December 5, 2011 at 1:50 am

    Google can do whatever it wants. Google doesn’t have the power to levy taxes. I have no doubt that subscription science journals would absolutely love the idea of an unqualified journalcaid program I certainly don’t want to pay for it.

    I failed to explicitly state what my purpose was in citing Google: that the buy-out of the paywall is do-able, without succumbing to massive gaming of the system or stepping onto an unavoidable sharp slippery slope. Assuming the government is less diligent and efficient than Google, and more “game-able,” a near-certainty, that just reduces the benefit-to-cost ratio a bit.

    I estimate the benefits of open-access to science by all the world very high, and the cost of paying-off the paywall as $30 million per year. (I think that is the amount the current organization that collects money and disburses paywalled papers collects. I read about it in an article a month or two ago about a Harvard (?) student who surreptitiously downloaded millions of articles from their website with the intention of posting them freely online.) Think of the benefits to society if we contrarians could freely surf and cite that literature. It’s 1000-to-1. And that’s just one topic.

    Of course, that amount of money per year is something a private foundation could afford–and that would provide lots of bang (social benefit) for the buck. So maybe we should regularly suggest that the Pew, Packard, and Gates foundations should fund this rather than the mostly futile and more expensive crusades they’re on currently. But philanthropists are notoriously unimaginative, as Mencken wrote in an article devoted to that topic, so it’s hopeless to expect anything from them. so the government is likely our only hope.

    I’m more of a conservative than a libertarian on this issue–and many others. (Although my political hero is Gary Johnson, the budget-cutting ex-NM governor. I was a budget-cutter too, when I was student council prez.) That is, I think that the stance regarding government intrusion in the private sector should be one of skepticism, but not outright refusal. I.e., on a case-by-case basis, some intrusion and spending is justified. Anyway, standing fast against intrusive government is like resolutely keeping ones finger in the dike while the waters have risen ones chin. The dike has been breached, in practical terms. Allowing an additional trickle in through that finger-hole won’t make things materially worse. One has to rise above principle on some issues.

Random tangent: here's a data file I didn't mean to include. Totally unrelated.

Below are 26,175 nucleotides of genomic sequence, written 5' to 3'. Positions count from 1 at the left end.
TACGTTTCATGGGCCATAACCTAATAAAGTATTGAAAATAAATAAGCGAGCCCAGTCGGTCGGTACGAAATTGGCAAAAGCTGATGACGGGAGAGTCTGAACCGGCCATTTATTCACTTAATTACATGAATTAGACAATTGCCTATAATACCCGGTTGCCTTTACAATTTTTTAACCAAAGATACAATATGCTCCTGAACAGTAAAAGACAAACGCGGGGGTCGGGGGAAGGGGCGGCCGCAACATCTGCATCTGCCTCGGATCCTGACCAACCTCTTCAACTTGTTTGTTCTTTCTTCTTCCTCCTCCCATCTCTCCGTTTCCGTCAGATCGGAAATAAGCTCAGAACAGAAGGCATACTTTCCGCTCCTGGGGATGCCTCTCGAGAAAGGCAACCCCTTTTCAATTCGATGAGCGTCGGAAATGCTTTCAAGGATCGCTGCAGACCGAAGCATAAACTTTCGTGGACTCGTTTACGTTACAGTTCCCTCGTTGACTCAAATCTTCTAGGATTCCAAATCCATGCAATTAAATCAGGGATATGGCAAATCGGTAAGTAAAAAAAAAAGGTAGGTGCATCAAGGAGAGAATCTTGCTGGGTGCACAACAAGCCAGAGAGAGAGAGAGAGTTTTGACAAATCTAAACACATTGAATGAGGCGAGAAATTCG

142. Robert Brown,

    Whew! That’s a looong answer to a quibble over definitions. I agree with most of it, but not all. For example, the onus is totally on those claiming the CO2=CAGW conjecture to show, per the scientific method, that human emissions are directly responsible for rising temperatures. But since educated folks can’t even agree on a climate sensitivity number, it is clear that there is no testable evidence showing X amount of warming per Y molecules of CO2 emitted. If there were testable evidence, the argument would be settled. It’s not.

    I have to go out for a while and will complete my response later. In the mean time I’ll leave you with this. And this. As you can see, when a correct, non-arbitrary x-axis is used to show a trend, there is no accelerated warming. The scary charts that use an arbitrary zero line [or any arbitrary temperature line] falsely show accelerating temperatures. It’s a chart trick. They do it deliberately because climate alarmism pays.

  143. Here’s a way to keep my “payfree” subsidy program away from gaming and the slippery slope: Cap its spending at (say) $30 million per year, with a COLA elevator, and a stipulation that the “most scientific” and longest-established journals would go to the head of the line. That would exclude fringe journals and ones recently set up to cash in on the free money.

  144. @Robert Brown
    Have you seen Michael Mann’s piece in the WSJ today? He does not acknowledge any issue at all with MBH98 and the “hockey stick” it seems. What is the process for trying to get him and other climate scientists to confront and address serious statistical criticism of that kind of work?

  145. “Wow, I never would have expected to see so much space on WUWT given to a long-winded Marxist troll, just because he might have a little scientific integrity, or disbelieves the CAGW fairy tale, or refutes the existence of Santa Claus.”

    Why not? It even tolerates all sorts of ad hominem and irrelevant comments. Like yours. Of course your world, however much it is a fantasy that exists in your own mind, is very simple. One is either in agreement with you or “a Marxist”. Please, don’t make me laugh. Marx was an idiot. So was Ayn Rand!. Non-idiocy is somewhere in between.